In the mid-18th century, women were little more than chattel — their survival largely depended on the men in their lives. When the protection of fathers, brothers, and/or husbands broke down, many women were forced into prostitution. So it was with Tully.
Tully’s father, a wretched man once of wealth, cared not for Tully, whose mother died in childbirth. In time, he lost all his wealth to gambling and Tully was gambled away to a brothel. It was here that she found the first truly caring family in her young life.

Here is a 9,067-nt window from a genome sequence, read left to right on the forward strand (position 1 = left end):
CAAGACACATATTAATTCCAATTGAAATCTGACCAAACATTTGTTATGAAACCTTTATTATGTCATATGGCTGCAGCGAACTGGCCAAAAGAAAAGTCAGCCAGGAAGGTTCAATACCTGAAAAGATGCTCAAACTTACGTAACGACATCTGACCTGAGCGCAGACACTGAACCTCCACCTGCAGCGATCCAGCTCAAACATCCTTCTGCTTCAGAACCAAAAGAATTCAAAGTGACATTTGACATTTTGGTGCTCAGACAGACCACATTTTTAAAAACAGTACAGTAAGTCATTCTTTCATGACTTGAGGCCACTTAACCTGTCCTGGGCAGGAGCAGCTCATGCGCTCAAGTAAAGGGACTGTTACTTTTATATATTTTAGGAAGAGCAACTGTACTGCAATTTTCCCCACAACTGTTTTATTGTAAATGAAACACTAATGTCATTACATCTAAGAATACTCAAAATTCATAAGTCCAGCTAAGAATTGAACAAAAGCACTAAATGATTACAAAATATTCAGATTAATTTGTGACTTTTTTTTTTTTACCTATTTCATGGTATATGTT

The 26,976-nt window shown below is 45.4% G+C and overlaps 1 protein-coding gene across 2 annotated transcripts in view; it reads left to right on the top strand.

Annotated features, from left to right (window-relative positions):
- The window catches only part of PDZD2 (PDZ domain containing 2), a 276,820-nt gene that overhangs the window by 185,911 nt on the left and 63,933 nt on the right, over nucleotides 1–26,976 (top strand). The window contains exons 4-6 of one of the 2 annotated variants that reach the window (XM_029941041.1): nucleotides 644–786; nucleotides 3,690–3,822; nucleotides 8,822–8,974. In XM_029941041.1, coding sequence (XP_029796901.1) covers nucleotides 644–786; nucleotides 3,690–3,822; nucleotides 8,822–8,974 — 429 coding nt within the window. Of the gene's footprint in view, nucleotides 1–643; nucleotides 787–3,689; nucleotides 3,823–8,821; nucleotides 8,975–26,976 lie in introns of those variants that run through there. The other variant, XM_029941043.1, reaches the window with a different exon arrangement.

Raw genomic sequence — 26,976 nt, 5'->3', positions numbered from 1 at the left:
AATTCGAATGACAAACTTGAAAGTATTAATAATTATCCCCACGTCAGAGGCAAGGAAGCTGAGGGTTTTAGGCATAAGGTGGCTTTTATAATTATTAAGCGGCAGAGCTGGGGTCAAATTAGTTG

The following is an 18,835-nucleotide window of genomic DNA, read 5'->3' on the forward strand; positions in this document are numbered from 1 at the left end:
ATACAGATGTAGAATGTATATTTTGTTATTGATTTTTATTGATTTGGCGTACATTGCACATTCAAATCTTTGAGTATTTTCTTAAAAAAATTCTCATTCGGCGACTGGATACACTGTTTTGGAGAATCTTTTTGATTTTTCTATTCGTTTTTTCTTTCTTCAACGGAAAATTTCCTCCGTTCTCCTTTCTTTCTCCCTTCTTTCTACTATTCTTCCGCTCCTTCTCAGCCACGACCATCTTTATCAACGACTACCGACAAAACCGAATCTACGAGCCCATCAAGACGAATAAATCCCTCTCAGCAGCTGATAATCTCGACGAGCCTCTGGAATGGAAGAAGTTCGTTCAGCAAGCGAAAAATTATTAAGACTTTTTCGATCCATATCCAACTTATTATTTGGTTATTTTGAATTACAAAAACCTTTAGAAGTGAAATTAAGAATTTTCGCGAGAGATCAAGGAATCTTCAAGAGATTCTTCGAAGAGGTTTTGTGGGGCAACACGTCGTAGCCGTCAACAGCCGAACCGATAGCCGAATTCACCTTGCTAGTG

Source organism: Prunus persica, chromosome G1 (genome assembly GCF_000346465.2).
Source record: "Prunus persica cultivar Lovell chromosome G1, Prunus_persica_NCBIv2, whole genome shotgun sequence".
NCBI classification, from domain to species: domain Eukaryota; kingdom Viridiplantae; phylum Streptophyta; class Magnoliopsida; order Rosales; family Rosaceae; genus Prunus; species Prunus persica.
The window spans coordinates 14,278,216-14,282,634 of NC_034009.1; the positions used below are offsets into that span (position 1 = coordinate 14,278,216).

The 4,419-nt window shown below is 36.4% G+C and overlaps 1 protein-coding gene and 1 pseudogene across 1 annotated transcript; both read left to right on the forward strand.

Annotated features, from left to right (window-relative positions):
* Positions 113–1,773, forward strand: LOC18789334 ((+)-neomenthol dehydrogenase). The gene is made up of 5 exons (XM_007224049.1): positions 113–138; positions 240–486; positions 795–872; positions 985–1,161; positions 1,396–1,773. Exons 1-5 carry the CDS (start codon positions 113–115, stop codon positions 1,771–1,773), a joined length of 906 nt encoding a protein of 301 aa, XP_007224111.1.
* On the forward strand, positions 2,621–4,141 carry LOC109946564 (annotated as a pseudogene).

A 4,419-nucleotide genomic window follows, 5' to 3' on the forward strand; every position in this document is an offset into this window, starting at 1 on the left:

Though women lived somewhat independently in these brothels, they were at the mercy of the men who paid for their time. The “lucky” ones found men who would keep them for themselves, give them gifts, and treat them well. Because Tully was pretty and witty, she attracted the attentions of several men who became loves in her life.
This novel about the limits of women’s freedom is also one of love and even magic. Book clubs not shy about erotic passages and interested in the darker side of women’s history will find much to discuss here.
An Almond for a Parrot, by Wray Delaney. MIRA/Harlequin; ISBN 978-0-77833-015-8; $26.99.
United for Libraries Book Club Choices are featured in the The Voice, United for Libraries newsletter, which is sent to members.